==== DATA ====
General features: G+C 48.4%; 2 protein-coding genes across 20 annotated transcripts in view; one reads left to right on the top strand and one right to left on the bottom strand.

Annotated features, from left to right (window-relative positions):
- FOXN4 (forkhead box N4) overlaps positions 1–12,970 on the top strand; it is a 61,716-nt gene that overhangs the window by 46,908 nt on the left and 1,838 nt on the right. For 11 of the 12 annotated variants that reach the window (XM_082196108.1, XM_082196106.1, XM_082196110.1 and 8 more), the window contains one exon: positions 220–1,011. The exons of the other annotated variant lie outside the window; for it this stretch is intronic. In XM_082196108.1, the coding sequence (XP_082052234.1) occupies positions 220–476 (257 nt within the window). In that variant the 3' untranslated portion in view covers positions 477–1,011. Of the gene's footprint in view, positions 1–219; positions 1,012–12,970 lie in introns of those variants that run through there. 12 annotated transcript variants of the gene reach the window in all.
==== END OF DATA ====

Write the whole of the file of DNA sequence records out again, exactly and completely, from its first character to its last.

General features: G+C 48.4%; 2 protein-coding genes across 20 annotated transcripts in view; one reads left to right on the top strand and one right to left on the bottom strand.

Annotated features, from left to right (window-relative positions):
- FOXN4 (forkhead box N4) overlaps positions 1–12,970 on the top strand; it is a 61,716-nt gene that overhangs the window by 46,908 nt on the left and 1,838 nt on the right. For 11 of the 12 annotated variants that reach the window (XM_082196108.1, XM_082196106.1, XM_082196110.1 and 8 more), the window contains one exon: positions 220–1,011. The exons of the other annotated variant lie outside the window; for it this stretch is intronic. In XM_082196108.1, the coding sequence (XP_082052234.1) occupies positions 220–476 (257 nt within the window). In that variant the 3' untranslated portion in view covers positions 477–1,011. Of the gene's footprint in view, positions 1–219; positions 1,012–12,970 lie in introns of those variants that run through there. 12 annotated transcript variants of the gene reach the window in all.